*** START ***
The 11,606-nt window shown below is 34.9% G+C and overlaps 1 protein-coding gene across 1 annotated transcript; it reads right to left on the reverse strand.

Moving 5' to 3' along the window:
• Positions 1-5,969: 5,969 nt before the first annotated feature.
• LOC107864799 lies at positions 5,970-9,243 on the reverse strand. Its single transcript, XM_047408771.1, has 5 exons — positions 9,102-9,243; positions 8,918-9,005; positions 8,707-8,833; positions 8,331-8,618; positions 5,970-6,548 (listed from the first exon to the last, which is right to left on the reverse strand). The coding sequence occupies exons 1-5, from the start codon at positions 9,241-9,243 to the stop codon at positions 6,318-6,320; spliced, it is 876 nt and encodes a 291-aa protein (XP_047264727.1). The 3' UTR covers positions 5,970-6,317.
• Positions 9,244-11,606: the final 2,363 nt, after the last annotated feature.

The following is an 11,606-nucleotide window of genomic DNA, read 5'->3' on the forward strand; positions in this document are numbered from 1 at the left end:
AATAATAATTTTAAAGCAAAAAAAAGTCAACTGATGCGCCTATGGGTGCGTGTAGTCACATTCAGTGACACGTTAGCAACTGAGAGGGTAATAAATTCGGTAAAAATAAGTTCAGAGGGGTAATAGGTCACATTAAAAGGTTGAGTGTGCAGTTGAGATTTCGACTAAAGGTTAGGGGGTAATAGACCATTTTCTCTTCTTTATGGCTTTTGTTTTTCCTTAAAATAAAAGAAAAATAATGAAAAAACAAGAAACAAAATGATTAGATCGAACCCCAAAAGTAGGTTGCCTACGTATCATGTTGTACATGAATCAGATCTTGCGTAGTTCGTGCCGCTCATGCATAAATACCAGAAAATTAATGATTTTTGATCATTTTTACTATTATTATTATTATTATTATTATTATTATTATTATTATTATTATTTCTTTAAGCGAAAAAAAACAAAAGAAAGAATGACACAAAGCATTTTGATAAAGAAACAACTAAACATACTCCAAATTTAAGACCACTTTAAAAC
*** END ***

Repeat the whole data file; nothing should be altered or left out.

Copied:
The 11,606-nt window shown below is 34.9% G+C and overlaps 1 protein-coding gene across 1 annotated transcript; it reads right to left on the reverse strand.

Moving 5' to 3' along the window:
• Positions 1-5,969: 5,969 nt before the first annotated feature.
• LOC107864799 lies at positions 5,970-9,243 on the reverse strand. Its single transcript, XM_047408771.1, has 5 exons — positions 9,102-9,243; positions 8,918-9,005; positions 8,707-8,833; positions 8,331-8,618; positions 5,970-6,548 (listed from the first exon to the last, which is right to left on the reverse strand). The coding sequence occupies exons 1-5, from the start codon at positions 9,241-9,243 to the stop codon at positions 6,318-6,320; spliced, it is 876 nt and encodes a 291-aa protein (XP_047264727.1). The 3' UTR covers positions 5,970-6,317.
• Positions 9,244-11,606: the final 2,363 nt, after the last annotated feature.

The following is an 11,606-nucleotide window of genomic DNA, read 5'->3' on the forward strand; positions in this document are numbered from 1 at the left end:
AATAATAATTTTAAAGCAAAAAAAAGTCAACTGATGCGCCTATGGGTGCGTGTAGTCACATTCAGTGACACGTTAGCAACTGAGAGGGTAATAAATTCGGTAAAAATAAGTTCAGAGGGGTAATAGGTCACATTAAAAGGTTGAGTGTGCAGTTGAGATTTCGACTAAAGGTTAGGGGGTAATAGACCATTTTCTCTTCTTTATGGCTTTTGTTTTTCCTTAAAATAAAAGAAAAATAATGAAAAAACAAGAAACAAAATGATTAGATCGAACCCCAAAAGTAGGTTGCCTACGTATCATGTTGTACATGAATCAGATCTTGCGTAGTTCGTGCCGCTCATGCATAAATACCAGAAAATTAATGATTTTTGATCATTTTTACTATTATTATTATTATTATTATTATTATTATTATTATTATTATTATTTCTTTAAGCGAAAAAAAACAAAAGAAAGAATGACACAAAGCATTTTGATAAAGAAACAACTAAACATACTCCAAATTTAAGACCACTTTAAAAC